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We Need to Hold off on Approval of Residential Development that Impact Public Infrastructure


We Need to Hold off on Approval of Residential Development that Impact Public Infrastructure

Hiruy Hadgu

On July 3rd, the County Council proposed a multitude of legislative measures that will have a lasting impact on our county for years, if not decades to come. Some of the proposals include updating the Adequate Public Facilities Ordinance (APFO), creating a special taxing district in North Laurel that lays the groundwork for a so-called tax increment financing (TIF), and a bill amending the zoning regulations pertaining to composting, mulching, and emergency mulching in specified areas throughout the county. At the same time, the county is also considering a contentious redistricting project that will impact 16% of the student population. This is in addition to the zoning overhaul project that the county is undertaking, which is expected to take about three years. The online survey taking place maybe found here

The size, scope, and pace of these changes are troubling. The redistricting effort is essentially a consequence of the rapid growth and densification of the county. Concurrently, we are contemplating additional actions that will affect schools and other critical facilities before we see the impact of this redistricting. Furthermore, while there are improvements to the APFO, there are concerns that it will not sufficiently address the ability of our facilities to meet our needs. All of these changes are interrelated and the current efforts appear out of sync and do not incorporate the coupled effects of these proposals. Thus, in order to ascertain its impact, we need to have an integrated analysis of these changes. In the meantime, the approval of future residential developments having an impact on school population and straining other facilities and resources should be put on hold.

I recently spoke to a District 3 resident who shared a concern about the proposed side street on Guilford Road. He indicated that the area was cleared to make way for pedestrian walkway, but no progress has been made in completing this project. He also pointed out that the area on Vollmerhausen and Guilford regularly overflows after heavy rain. Separately, I have observed that the intersection on Whiskey Bottom and Route 1 is packed with traffic congestion every weekday evening. Surprisingly, a grade of “E” is considered acceptable for county roads that intersect state roads such as Route 1. The point of all this is to say that we need to deal with expanding our existing public facilities to accommodate our existing residents before we can think about making big changes.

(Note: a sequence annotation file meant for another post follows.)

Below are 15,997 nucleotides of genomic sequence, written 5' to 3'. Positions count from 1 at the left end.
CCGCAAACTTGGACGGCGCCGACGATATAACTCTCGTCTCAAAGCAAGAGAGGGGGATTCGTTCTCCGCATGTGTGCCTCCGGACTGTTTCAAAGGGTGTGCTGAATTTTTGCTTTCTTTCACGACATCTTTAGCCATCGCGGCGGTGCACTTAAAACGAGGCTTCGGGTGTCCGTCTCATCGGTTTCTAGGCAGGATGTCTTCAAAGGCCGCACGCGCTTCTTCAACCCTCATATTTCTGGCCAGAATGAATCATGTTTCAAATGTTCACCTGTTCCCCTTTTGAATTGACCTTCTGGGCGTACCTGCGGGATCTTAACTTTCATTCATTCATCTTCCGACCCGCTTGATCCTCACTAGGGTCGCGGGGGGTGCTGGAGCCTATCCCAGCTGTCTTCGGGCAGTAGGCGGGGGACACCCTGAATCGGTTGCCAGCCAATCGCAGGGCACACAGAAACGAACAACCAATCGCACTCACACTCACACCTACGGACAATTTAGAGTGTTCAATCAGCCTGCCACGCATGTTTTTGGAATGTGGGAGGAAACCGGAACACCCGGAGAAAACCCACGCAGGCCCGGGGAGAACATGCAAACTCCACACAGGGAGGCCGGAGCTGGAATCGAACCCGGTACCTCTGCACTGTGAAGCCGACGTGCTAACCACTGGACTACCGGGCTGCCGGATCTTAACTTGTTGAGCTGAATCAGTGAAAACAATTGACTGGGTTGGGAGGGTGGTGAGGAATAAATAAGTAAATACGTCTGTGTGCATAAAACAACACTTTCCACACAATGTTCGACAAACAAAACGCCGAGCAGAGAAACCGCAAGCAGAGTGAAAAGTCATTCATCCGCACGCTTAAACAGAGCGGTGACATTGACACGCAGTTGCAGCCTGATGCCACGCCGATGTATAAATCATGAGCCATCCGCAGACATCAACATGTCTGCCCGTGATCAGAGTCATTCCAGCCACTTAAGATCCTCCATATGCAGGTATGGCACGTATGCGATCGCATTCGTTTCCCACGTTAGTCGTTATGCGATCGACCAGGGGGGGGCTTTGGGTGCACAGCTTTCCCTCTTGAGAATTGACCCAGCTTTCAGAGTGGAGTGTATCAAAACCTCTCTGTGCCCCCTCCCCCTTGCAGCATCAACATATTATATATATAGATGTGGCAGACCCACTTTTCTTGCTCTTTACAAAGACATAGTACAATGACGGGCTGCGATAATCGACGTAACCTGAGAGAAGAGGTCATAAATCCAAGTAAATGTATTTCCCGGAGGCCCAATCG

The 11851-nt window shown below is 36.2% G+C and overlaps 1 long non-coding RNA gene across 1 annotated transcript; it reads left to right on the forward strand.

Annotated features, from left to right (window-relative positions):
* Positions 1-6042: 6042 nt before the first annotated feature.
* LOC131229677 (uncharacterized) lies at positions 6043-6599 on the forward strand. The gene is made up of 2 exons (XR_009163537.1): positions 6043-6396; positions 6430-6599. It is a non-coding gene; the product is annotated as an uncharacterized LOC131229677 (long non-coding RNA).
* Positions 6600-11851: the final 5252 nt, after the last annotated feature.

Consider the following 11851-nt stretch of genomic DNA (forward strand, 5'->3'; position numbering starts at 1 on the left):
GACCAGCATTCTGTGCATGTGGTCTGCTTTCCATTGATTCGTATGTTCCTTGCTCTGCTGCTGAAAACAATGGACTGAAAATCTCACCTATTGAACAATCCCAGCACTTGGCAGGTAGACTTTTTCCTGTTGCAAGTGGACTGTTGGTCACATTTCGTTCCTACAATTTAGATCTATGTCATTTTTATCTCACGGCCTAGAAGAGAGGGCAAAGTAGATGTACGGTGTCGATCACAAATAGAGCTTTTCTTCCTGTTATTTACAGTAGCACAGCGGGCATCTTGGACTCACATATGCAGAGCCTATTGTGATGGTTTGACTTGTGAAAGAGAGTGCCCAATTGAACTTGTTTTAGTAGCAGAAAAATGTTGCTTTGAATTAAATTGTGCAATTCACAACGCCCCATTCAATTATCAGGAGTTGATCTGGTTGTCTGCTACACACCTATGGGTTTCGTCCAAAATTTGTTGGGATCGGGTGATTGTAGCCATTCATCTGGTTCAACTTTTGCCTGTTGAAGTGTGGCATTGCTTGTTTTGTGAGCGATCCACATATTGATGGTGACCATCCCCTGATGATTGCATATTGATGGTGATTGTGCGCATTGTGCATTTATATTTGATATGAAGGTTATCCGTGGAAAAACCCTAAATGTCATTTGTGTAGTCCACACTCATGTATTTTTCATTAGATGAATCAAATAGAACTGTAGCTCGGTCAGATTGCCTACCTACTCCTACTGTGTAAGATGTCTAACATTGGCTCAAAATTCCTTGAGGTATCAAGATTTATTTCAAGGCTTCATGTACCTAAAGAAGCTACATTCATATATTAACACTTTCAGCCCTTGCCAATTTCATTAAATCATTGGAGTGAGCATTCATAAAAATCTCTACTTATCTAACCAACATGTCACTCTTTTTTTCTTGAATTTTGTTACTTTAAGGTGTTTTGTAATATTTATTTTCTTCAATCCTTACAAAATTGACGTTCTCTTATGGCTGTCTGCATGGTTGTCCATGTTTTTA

With the current approach of parallel consideration of the redistricting and the APFO update, I do not see how we will not encounter the same problem in three years when the comprehensive general plan, another APFO review, and a comprehensive zoning review are expected to take place. A review of the 2017 feasibility study shows the pre- and post- measures open/close charts for Howard County schools. The post-measures chart is essentially a green light for additional development rather than a green light for less crowded schools. While many of the schools are over 100%, some are also over 110%. We can't have it both ways; we can't say schools are in the green and use trailers simultaneously. While on the subject of the redistricting, many are also calling for the release of the underlying data used to produce the results (while preserving privacy) since concerns has been raised regarding equity from a diversity point of view as defined by Board Policy 6010.